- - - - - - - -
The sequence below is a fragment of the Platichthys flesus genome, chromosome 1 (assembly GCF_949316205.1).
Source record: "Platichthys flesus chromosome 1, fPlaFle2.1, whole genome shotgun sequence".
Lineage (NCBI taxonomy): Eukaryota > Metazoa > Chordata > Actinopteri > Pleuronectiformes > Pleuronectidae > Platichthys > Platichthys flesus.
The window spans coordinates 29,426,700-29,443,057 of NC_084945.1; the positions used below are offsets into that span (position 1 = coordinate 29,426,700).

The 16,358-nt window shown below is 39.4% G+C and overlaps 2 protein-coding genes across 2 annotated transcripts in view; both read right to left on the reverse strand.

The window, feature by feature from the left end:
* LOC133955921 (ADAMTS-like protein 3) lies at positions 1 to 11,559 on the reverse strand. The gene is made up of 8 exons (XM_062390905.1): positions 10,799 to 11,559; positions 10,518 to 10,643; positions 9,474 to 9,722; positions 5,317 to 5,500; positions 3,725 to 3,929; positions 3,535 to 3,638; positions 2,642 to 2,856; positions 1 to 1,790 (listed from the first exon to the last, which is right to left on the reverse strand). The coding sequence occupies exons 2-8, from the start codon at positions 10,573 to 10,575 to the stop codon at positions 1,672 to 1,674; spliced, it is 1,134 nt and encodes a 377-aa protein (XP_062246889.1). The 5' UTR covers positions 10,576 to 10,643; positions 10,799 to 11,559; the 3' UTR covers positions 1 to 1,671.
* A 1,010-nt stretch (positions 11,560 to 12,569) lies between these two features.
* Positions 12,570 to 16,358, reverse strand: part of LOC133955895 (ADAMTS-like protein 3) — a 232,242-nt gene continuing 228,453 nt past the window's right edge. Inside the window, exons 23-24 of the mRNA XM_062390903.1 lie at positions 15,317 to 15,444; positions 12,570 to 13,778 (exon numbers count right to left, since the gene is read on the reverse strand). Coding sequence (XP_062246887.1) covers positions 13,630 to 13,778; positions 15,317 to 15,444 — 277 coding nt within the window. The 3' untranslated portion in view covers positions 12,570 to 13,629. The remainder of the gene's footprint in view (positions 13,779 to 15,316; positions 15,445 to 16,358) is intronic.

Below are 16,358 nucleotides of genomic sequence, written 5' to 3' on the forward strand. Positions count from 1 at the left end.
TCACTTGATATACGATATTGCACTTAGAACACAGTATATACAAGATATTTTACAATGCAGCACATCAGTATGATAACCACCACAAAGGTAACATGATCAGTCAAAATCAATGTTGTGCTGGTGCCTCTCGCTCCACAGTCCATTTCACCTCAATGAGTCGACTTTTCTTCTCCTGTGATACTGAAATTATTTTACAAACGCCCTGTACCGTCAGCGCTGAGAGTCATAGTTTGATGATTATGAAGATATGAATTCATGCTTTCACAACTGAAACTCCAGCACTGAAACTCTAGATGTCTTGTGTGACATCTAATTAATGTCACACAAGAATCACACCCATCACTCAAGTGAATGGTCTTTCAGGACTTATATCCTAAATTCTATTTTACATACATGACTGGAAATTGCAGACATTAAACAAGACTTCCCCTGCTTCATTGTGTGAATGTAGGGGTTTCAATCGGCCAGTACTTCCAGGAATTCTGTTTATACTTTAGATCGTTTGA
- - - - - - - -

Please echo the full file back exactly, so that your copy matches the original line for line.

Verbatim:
The sequence below is a fragment of the Platichthys flesus genome, chromosome 1 (assembly GCF_949316205.1).
Source record: "Platichthys flesus chromosome 1, fPlaFle2.1, whole genome shotgun sequence".
Lineage (NCBI taxonomy): Eukaryota > Metazoa > Chordata > Actinopteri > Pleuronectiformes > Pleuronectidae > Platichthys > Platichthys flesus.
The window spans coordinates 29,426,700-29,443,057 of NC_084945.1; the positions used below are offsets into that span (position 1 = coordinate 29,426,700).

The 16,358-nt window shown below is 39.4% G+C and overlaps 2 protein-coding genes across 2 annotated transcripts in view; both read right to left on the reverse strand.

The window, feature by feature from the left end:
* LOC133955921 (ADAMTS-like protein 3) lies at positions 1 to 11,559 on the reverse strand. The gene is made up of 8 exons (XM_062390905.1): positions 10,799 to 11,559; positions 10,518 to 10,643; positions 9,474 to 9,722; positions 5,317 to 5,500; positions 3,725 to 3,929; positions 3,535 to 3,638; positions 2,642 to 2,856; positions 1 to 1,790 (listed from the first exon to the last, which is right to left on the reverse strand). The coding sequence occupies exons 2-8, from the start codon at positions 10,573 to 10,575 to the stop codon at positions 1,672 to 1,674; spliced, it is 1,134 nt and encodes a 377-aa protein (XP_062246889.1). The 5' UTR covers positions 10,576 to 10,643; positions 10,799 to 11,559; the 3' UTR covers positions 1 to 1,671.
* A 1,010-nt stretch (positions 11,560 to 12,569) lies between these two features.
* Positions 12,570 to 16,358, reverse strand: part of LOC133955895 (ADAMTS-like protein 3) — a 232,242-nt gene continuing 228,453 nt past the window's right edge. Inside the window, exons 23-24 of the mRNA XM_062390903.1 lie at positions 15,317 to 15,444; positions 12,570 to 13,778 (exon numbers count right to left, since the gene is read on the reverse strand). Coding sequence (XP_062246887.1) covers positions 13,630 to 13,778; positions 15,317 to 15,444 — 277 coding nt within the window. The 3' untranslated portion in view covers positions 12,570 to 13,629. The remainder of the gene's footprint in view (positions 13,779 to 15,316; positions 15,445 to 16,358) is intronic.

Below are 16,358 nucleotides of genomic sequence, written 5' to 3' on the forward strand. Positions count from 1 at the left end.
TCACTTGATATACGATATTGCACTTAGAACACAGTATATACAAGATATTTTACAATGCAGCACATCAGTATGATAACCACCACAAAGGTAACATGATCAGTCAAAATCAATGTTGTGCTGGTGCCTCTCGCTCCACAGTCCATTTCACCTCAATGAGTCGACTTTTCTTCTCCTGTGATACTGAAATTATTTTACAAACGCCCTGTACCGTCAGCGCTGAGAGTCATAGTTTGATGATTATGAAGATATGAATTCATGCTTTCACAACTGAAACTCCAGCACTGAAACTCTAGATGTCTTGTGTGACATCTAATTAATGTCACACAAGAATCACACCCATCACTCAAGTGAATGGTCTTTCAGGACTTATATCCTAAATTCTATTTTACATACATGACTGGAAATTGCAGACATTAAACAAGACTTCCCCTGCTTCATTGTGTGAATGTAGGGGTTTCAATCGGCCAGTACTTCCAGGAATTCTGTTTATACTTTAGATCGTTTGA